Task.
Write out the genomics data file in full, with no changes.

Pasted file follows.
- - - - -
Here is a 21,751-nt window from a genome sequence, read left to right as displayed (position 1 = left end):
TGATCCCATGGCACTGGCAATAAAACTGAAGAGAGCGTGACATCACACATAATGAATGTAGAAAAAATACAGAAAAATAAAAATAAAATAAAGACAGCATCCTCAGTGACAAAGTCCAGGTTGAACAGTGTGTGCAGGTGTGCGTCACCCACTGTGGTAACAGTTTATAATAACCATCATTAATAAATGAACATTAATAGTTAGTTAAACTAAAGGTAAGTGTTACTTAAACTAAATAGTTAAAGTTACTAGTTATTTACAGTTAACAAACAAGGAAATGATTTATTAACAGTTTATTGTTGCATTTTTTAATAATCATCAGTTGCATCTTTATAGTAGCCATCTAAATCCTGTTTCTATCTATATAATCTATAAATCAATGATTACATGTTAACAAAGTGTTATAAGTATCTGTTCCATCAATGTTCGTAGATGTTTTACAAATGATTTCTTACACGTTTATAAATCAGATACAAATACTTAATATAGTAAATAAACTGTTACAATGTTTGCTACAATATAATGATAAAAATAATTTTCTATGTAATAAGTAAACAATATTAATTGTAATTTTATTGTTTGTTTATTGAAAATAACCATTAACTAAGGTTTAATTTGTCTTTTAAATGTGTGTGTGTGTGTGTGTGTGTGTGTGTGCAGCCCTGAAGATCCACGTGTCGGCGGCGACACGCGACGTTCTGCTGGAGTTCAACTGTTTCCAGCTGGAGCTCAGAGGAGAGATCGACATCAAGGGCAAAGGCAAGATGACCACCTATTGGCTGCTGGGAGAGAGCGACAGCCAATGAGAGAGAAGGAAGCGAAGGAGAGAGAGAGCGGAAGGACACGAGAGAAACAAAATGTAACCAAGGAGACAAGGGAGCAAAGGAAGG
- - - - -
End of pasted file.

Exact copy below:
Here is a 21,751-nt window from a genome sequence, read left to right as displayed (position 1 = left end):
TGATCCCATGGCACTGGCAATAAAACTGAAGAGAGCGTGACATCACACATAATGAATGTAGAAAAAATACAGAAAAATAAAAATAAAATAAAGACAGCATCCTCAGTGACAAAGTCCAGGTTGAACAGTGTGTGCAGGTGTGCGTCACCCACTGTGGTAACAGTTTATAATAACCATCATTAATAAATGAACATTAATAGTTAGTTAAACTAAAGGTAAGTGTTACTTAAACTAAATAGTTAAAGTTACTAGTTATTTACAGTTAACAAACAAGGAAATGATTTATTAACAGTTTATTGTTGCATTTTTTAATAATCATCAGTTGCATCTTTATAGTAGCCATCTAAATCCTGTTTCTATCTATATAATCTATAAATCAATGATTACATGTTAACAAAGTGTTATAAGTATCTGTTCCATCAATGTTCGTAGATGTTTTACAAATGATTTCTTACACGTTTATAAATCAGATACAAATACTTAATATAGTAAATAAACTGTTACAATGTTTGCTACAATATAATGATAAAAATAATTTTCTATGTAATAAGTAAACAATATTAATTGTAATTTTATTGTTTGTTTATTGAAAATAACCATTAACTAAGGTTTAATTTGTCTTTTAAATGTGTGTGTGTGTGTGTGTGTGTGTGTGTGCAGCCCTGAAGATCCACGTGTCGGCGGCGACACGCGACGTTCTGCTGGAGTTCAACTGTTTCCAGCTGGAGCTCAGAGGAGAGATCGACATCAAGGGCAAAGGCAAGATGACCACCTATTGGCTGCTGGGAGAGAGCGACAGCCAATGAGAGAGAAGGAAGCGAAGGAGAGAGAGAGCGGAAGGACACGAGAGAAACAAAATGTAACCAAGGAGACAAGGGAGCAAAGGAAGG